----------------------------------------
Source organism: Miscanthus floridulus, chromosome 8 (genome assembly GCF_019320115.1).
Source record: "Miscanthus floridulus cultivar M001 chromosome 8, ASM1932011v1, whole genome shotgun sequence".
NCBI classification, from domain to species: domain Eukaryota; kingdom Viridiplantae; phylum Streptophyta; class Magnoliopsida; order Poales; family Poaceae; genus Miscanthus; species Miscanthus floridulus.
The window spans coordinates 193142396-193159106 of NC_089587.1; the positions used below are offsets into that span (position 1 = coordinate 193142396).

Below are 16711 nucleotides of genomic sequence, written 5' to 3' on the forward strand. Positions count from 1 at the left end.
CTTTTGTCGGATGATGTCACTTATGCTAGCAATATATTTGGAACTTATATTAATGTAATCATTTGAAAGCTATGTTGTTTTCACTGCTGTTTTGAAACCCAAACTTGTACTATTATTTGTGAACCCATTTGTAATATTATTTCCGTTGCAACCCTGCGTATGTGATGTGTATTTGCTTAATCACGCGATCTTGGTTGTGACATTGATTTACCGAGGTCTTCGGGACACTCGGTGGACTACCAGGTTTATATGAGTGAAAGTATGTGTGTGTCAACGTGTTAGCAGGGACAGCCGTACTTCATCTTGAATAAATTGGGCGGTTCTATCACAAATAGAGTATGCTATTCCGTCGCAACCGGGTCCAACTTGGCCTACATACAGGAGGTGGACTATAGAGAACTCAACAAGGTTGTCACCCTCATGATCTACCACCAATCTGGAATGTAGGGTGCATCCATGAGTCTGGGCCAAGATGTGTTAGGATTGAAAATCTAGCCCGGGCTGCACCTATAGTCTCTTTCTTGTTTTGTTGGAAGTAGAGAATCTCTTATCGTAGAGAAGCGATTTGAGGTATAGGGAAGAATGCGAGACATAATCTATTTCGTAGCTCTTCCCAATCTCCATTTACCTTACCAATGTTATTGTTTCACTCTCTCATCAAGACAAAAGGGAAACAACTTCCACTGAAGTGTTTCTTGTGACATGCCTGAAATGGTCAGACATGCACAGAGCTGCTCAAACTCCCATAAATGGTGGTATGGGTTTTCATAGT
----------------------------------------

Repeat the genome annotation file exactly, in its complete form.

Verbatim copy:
Source organism: Miscanthus floridulus, chromosome 8 (genome assembly GCF_019320115.1).
Source record: "Miscanthus floridulus cultivar M001 chromosome 8, ASM1932011v1, whole genome shotgun sequence".
NCBI classification, from domain to species: domain Eukaryota; kingdom Viridiplantae; phylum Streptophyta; class Magnoliopsida; order Poales; family Poaceae; genus Miscanthus; species Miscanthus floridulus.
The window spans coordinates 193142396-193159106 of NC_089587.1; the positions used below are offsets into that span (position 1 = coordinate 193142396).

Below are 16711 nucleotides of genomic sequence, written 5' to 3' on the forward strand. Positions count from 1 at the left end.
CTTTTGTCGGATGATGTCACTTATGCTAGCAATATATTTGGAACTTATATTAATGTAATCATTTGAAAGCTATGTTGTTTTCACTGCTGTTTTGAAACCCAAACTTGTACTATTATTTGTGAACCCATTTGTAATATTATTTCCGTTGCAACCCTGCGTATGTGATGTGTATTTGCTTAATCACGCGATCTTGGTTGTGACATTGATTTACCGAGGTCTTCGGGACACTCGGTGGACTACCAGGTTTATATGAGTGAAAGTATGTGTGTGTCAACGTGTTAGCAGGGACAGCCGTACTTCATCTTGAATAAATTGGGCGGTTCTATCACAAATAGAGTATGCTATTCCGTCGCAACCGGGTCCAACTTGGCCTACATACAGGAGGTGGACTATAGAGAACTCAACAAGGTTGTCACCCTCATGATCTACCACCAATCTGGAATGTAGGGTGCATCCATGAGTCTGGGCCAAGATGTGTTAGGATTGAAAATCTAGCCCGGGCTGCACCTATAGTCTCTTTCTTGTTTTGTTGGAAGTAGAGAATCTCTTATCGTAGAGAAGCGATTTGAGGTATAGGGAAGAATGCGAGACATAATCTATTTCGTAGCTCTTCCCAATCTCCATTTACCTTACCAATGTTATTGTTTCACTCTCTCATCAAGACAAAAGGGAAACAACTTCCACTGAAGTGTTTCTTGTGACATGCCTGAAATGGTCAGACATGCACAGAGCTGCTCAAACTCCCATAAATGGTGGTATGGGTTTTCATAGT